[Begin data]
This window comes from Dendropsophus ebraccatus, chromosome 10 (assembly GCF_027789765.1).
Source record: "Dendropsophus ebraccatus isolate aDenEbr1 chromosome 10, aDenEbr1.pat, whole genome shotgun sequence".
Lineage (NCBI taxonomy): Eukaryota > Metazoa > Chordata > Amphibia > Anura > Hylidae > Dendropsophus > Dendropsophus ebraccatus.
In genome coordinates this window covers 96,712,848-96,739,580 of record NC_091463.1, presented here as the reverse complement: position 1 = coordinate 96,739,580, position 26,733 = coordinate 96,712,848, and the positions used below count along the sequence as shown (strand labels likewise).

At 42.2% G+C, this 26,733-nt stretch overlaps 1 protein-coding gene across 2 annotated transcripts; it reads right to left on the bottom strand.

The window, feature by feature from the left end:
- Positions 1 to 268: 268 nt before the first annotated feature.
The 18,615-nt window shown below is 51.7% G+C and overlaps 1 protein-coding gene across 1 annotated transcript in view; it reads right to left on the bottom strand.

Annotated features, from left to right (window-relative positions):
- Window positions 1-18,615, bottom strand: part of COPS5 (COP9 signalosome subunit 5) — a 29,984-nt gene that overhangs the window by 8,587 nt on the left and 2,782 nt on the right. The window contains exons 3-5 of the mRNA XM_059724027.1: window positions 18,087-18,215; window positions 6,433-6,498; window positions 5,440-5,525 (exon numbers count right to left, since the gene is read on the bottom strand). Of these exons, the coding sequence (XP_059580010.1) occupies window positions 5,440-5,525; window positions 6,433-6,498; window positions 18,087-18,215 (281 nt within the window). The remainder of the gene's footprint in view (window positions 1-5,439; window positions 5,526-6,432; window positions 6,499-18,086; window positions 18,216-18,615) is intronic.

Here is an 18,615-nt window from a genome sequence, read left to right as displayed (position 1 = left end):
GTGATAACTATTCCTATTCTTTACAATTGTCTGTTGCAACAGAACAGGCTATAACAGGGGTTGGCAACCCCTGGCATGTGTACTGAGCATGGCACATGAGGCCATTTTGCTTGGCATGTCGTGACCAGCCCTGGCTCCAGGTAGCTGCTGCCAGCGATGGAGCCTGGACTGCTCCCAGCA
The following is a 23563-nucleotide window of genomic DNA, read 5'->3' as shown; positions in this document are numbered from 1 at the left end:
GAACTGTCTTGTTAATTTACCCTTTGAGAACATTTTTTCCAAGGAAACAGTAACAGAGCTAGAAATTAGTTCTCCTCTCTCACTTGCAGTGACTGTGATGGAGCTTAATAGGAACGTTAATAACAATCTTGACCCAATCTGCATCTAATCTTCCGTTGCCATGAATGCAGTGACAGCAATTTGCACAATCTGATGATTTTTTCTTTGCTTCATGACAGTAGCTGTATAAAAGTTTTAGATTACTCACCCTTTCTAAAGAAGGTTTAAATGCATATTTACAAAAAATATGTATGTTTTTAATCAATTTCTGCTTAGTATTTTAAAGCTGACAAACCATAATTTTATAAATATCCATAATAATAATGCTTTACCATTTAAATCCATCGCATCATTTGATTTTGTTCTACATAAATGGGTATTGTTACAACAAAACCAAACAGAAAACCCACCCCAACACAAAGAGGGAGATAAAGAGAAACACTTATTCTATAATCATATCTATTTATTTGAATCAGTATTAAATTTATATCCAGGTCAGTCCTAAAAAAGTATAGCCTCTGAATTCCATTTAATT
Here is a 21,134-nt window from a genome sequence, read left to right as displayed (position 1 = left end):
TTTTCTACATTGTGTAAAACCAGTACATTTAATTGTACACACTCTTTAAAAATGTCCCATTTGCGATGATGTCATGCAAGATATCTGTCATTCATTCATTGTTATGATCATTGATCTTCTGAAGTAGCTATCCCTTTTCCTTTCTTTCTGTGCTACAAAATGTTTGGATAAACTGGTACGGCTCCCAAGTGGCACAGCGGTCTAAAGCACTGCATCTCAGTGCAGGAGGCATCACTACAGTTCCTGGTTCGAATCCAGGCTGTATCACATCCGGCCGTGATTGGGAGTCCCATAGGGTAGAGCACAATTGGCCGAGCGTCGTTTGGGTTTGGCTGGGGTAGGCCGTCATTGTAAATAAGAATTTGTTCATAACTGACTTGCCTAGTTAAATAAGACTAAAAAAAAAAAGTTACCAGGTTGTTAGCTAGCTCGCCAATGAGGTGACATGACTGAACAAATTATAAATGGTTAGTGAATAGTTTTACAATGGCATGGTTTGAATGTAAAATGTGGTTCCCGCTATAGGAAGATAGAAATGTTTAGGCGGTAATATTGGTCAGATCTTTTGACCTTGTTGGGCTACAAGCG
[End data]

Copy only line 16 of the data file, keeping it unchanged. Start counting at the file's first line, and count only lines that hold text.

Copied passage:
TTTTCTACATTGTGTAAAACCAGTACATTTAATTGTACACACTCTTTAAAAATGTCCCATTTGCGATGATGTCATGCAAGATATCTGTCATTCATTCATTGTTATGATCATTGATCTTCTGAAGTAGCTATCCCTTTTCCTTTCTTTCTGTGCTACAAAATGTTTGGATAAACTGGTACGGCTCCCAAGTGGCACAGCGGTCTAAAGCACTGCATCTCAGTGCAGGAGGCATCACTACAGTTCCTGGTTCGAATCCAGGCTGTATCACATCCGGCCGTGATTGGGAGTCCCATAGGGTAGAGCACAATTGGCCGAGCGTCGTTTGGGTTTGGCTGGGGTAGGCCGTCATTGTAAATAAGAATTTGTTCATAACTGACTTGCCTAGTTAAATAAGACTAAAAAAAAAAAGTTACCAGGTTGTTAGCTAGCTCGCCAATGAGGTGACATGACTGAACAAATTATAAATGGTTAGTGAATAGTTTTACAATGGCATGGTTTGAATGTAAAATGTGGTTCCCGCTATAGGAAGATAGAAATGTTTAGGCGGTAATATTGGTCAGATCTTTTGACCTTGTTGGGCTACAAGCG